14. The method of claim 10, wherein said reference voltage is defined by a common mode voltage (VCM), a high reference voltage (VP), and a low reference voltage (VN).
15. The method of claim 12, wherein said current is determined by the equation, Isource =(VPout-VCM)C1(s /2), in response to said adjustment in current being an decrease in reference voltage level, wherein VPout is said reference voltage VP, after amplification by said amplifier, C1 is the capacitance of a first capacitor which decreases sampling noise, and s is said sampling rate.
16. The method of claim 12, wherein said current is determined by the equation, Isink =(VCM-VNout)C2(s /2), in response to said adjustment in current being an increase in reference voltage level, wherein VNout is said reference voltage VN, after amplification by said amplifier, C2 is the capacitance of a second capacitor which decreases sampling noise, and s is said sampling rate.
17. The method of claim 13, wherein said programmable current is further defined by a sink current and a source current.
18. The method of claim 17, wherein said sink and source currents are controlled by a single control loop.
19. The system of claim 17, wherein said sink and source currents are controlled by separate control loops.
20. A system for stabilizing a reference voltage, independent of a sampling rate, comprising:
an amplifier; and
a programmable current;
wherein said amplifier amplifies said reference voltage, resulting in an amplified reference voltage, wherein said reference voltage is adjusted by said programmable current to compensate for a reference voltage error before amplification, thereby deriving a correct reference voltage, so as to maintain a voltage level of said reference voltage, and said programmable current modifying said amplified reference voltage to compensate for an adjustment in a current level of said reference voltage caused by a sampling of said reference voltage, and
wherein said programmable current is determined by the equation, Isource =(VPout-VCM)C1(s /2), in response to said adjustment in current being a decrease in reference voltage level, wherein VPout is said reference voltage VP, after amplification by said amplifier, C1 is the capacitance of a first capacitor which decreases sampling noise, and s is the sampling rate of said system.
21. A system for stabilizing a reference voltage, independent of a sampling rate, comprising:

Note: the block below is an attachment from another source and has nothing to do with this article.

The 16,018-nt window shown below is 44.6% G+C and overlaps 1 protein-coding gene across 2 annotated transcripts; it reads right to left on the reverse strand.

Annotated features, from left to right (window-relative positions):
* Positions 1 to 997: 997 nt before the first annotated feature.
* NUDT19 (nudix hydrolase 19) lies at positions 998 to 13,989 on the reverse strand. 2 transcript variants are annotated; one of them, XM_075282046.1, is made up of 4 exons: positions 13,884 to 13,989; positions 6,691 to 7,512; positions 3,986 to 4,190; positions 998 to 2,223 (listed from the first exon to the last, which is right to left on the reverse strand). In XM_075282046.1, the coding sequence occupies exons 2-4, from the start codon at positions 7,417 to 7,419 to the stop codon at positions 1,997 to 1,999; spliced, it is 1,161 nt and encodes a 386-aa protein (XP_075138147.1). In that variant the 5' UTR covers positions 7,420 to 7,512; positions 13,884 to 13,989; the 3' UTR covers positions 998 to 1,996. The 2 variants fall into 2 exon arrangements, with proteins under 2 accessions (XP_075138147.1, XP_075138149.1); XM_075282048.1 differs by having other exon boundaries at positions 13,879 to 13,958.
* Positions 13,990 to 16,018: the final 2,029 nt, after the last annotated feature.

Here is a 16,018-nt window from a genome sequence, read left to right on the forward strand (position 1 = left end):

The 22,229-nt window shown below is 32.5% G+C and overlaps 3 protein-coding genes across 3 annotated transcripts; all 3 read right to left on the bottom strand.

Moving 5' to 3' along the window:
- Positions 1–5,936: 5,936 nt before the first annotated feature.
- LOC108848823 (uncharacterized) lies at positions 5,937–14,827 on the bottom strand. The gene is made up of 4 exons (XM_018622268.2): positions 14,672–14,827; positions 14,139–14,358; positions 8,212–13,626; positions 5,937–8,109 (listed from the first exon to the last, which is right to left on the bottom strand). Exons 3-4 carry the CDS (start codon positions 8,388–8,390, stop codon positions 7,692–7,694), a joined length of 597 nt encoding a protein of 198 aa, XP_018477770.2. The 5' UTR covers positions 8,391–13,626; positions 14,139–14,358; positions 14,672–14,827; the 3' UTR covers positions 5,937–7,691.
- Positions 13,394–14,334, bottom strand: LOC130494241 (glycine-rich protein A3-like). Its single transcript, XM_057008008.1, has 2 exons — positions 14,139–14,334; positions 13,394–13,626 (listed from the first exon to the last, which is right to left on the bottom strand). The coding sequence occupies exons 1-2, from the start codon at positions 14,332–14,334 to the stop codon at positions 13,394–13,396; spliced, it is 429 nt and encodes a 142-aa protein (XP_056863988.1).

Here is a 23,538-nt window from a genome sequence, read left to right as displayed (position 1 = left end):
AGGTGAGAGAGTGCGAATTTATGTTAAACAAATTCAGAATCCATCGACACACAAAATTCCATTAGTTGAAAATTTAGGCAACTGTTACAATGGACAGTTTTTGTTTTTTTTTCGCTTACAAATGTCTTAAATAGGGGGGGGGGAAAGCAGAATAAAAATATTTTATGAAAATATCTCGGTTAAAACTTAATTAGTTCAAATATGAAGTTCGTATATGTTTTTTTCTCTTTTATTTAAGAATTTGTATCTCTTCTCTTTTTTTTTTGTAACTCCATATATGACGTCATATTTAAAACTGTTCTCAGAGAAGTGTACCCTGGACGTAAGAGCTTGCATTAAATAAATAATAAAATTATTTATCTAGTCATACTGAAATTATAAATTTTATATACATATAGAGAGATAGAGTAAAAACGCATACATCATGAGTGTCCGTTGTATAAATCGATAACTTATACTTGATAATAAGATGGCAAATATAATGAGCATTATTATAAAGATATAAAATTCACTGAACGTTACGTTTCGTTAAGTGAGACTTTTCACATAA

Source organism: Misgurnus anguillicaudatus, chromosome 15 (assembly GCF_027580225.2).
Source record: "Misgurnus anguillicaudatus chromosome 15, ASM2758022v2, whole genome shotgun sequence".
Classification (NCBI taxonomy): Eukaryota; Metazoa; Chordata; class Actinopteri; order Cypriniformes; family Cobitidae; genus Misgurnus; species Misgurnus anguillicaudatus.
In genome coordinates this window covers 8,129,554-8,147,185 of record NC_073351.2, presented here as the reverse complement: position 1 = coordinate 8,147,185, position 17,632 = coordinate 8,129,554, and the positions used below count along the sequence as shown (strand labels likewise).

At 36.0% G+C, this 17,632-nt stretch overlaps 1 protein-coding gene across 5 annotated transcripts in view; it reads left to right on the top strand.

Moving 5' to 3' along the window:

an amplifier; and
a programmable current;
wherein said amplifier amplifies said reference voltage, resulting in an amplified reference voltage, wherein said reference voltage is adjusted by said programmable current to compensate for a reference voltage error before amplification, thereby deriving a correct reference voltage, so as to maintain a voltage level of said reference voltage, and said programmable current modifying said amplified reference voltage to compensate for an adjustment in a current level of said reference voltage caused by a sampling of said reference voltage, and
wherein said programmable current is determined by the equation, Isink =(VCM-VNout)C2(s /2), in response to said adjustment in current being an increase in reference voltage level, wherein VNout is said reference voltage VN, after amplification by said amplifier, C2 is the capacitance of a second capacitor which decreases sampling noise, and s is the sampling rate of said system.
22. A method of stabilizing a reference voltage, independent of a sampling rate comprising the steps of:
amplifying said reference voltage, resulting in an amplified reference voltage, so as to maintain a voltage level of said reference voltage;
modifying said amplified reference voltage by a current to compensate for an adjustment in a current level of said reference voltage caused by a sampling of said reference voltage; and
adjusting said reference voltage by said current to compensate for a reference voltage error before said amplifying step, thereby deriving a correct reference voltage,
wherein said current is determined by the equation, Isource =(VPout-VCM)C1(s /2),
in response to said adjustment in current being a decrease in reference voltage level, wherein VPout is said reference voltage VP, after amplification by said amplifier, C1 is the capacitance of a first capacitor which decreases sampling noise, and s is said sampling rate.
23. A method of stabilizing a reference voltage, independent of a sampling rate comprising the steps of: